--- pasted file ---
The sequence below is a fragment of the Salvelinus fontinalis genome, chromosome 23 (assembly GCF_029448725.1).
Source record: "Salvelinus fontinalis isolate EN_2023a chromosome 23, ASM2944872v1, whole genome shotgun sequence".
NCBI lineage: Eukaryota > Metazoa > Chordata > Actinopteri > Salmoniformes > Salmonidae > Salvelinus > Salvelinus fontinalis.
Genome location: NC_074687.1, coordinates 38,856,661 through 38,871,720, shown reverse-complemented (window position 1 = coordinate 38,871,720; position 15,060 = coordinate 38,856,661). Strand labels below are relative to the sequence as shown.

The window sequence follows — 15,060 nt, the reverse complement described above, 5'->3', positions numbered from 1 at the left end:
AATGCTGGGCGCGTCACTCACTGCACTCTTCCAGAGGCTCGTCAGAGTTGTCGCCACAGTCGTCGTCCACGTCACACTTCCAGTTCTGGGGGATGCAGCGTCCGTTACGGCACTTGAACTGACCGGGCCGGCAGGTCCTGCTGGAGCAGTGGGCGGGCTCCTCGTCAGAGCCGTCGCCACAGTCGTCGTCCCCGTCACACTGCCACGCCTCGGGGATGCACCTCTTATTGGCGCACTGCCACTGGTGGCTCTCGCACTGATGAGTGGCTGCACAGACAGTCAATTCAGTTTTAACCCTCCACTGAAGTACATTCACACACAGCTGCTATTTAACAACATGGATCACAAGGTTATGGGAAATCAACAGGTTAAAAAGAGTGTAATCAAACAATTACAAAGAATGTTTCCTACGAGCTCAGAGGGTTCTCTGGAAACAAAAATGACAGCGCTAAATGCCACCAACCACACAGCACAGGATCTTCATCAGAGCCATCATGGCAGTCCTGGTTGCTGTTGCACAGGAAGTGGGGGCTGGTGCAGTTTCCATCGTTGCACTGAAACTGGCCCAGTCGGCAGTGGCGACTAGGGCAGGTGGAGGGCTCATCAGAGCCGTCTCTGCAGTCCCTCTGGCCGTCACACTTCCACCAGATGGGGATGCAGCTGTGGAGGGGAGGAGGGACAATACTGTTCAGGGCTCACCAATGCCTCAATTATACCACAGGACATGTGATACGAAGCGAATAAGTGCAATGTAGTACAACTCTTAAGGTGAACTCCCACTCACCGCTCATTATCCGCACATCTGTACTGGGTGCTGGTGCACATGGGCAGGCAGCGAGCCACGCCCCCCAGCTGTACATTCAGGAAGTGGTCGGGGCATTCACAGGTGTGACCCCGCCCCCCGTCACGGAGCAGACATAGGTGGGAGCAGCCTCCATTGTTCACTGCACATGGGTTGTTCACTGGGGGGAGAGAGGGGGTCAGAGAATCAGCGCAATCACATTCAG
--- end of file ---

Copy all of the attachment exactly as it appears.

The sequence below is a fragment of the Salvelinus fontinalis genome, chromosome 23 (assembly GCF_029448725.1).
Source record: "Salvelinus fontinalis isolate EN_2023a chromosome 23, ASM2944872v1, whole genome shotgun sequence".
NCBI lineage: Eukaryota > Metazoa > Chordata > Actinopteri > Salmoniformes > Salmonidae > Salvelinus > Salvelinus fontinalis.
Genome location: NC_074687.1, coordinates 38,856,661 through 38,871,720, shown reverse-complemented (window position 1 = coordinate 38,871,720; position 15,060 = coordinate 38,856,661). Strand labels below are relative to the sequence as shown.

The window sequence follows — 15,060 nt, the reverse complement described above, 5'->3', positions numbered from 1 at the left end:
AATGCTGGGCGCGTCACTCACTGCACTCTTCCAGAGGCTCGTCAGAGTTGTCGCCACAGTCGTCGTCCACGTCACACTTCCAGTTCTGGGGGATGCAGCGTCCGTTACGGCACTTGAACTGACCGGGCCGGCAGGTCCTGCTGGAGCAGTGGGCGGGCTCCTCGTCAGAGCCGTCGCCACAGTCGTCGTCCCCGTCACACTGCCACGCCTCGGGGATGCACCTCTTATTGGCGCACTGCCACTGGTGGCTCTCGCACTGATGAGTGGCTGCACAGACAGTCAATTCAGTTTTAACCCTCCACTGAAGTACATTCACACACAGCTGCTATTTAACAACATGGATCACAAGGTTATGGGAAATCAACAGGTTAAAAAGAGTGTAATCAAACAATTACAAAGAATGTTTCCTACGAGCTCAGAGGGTTCTCTGGAAACAAAAATGACAGCGCTAAATGCCACCAACCACACAGCACAGGATCTTCATCAGAGCCATCATGGCAGTCCTGGTTGCTGTTGCACAGGAAGTGGGGGCTGGTGCAGTTTCCATCGTTGCACTGAAACTGGCCCAGTCGGCAGTGGCGACTAGGGCAGGTGGAGGGCTCATCAGAGCCGTCTCTGCAGTCCCTCTGGCCGTCACACTTCCACCAGATGGGGATGCAGCTGTGGAGGGGAGGAGGGACAATACTGTTCAGGGCTCACCAATGCCTCAATTATACCACAGGACATGTGATACGAAGCGAATAAGTGCAATGTAGTACAACTCTTAAGGTGAACTCCCACTCACCGCTCATTATCCGCACATCTGTACTGGGTGCTGGTGCACATGGGCAGGCAGCGAGCCACGCCCCCCAGCTGTACATTCAGGAAGTGGTCGGGGCATTCACAGGTGTGACCCCGCCCCCCGTCACGGAGCAGACATAGGTGGGAGCAGCCTCCATTGTTCACTGCACATGGGTTGTTCACTGGGGGGAGAGAGGGGGTCAGAGAATCAGCGCAATCACATTCAG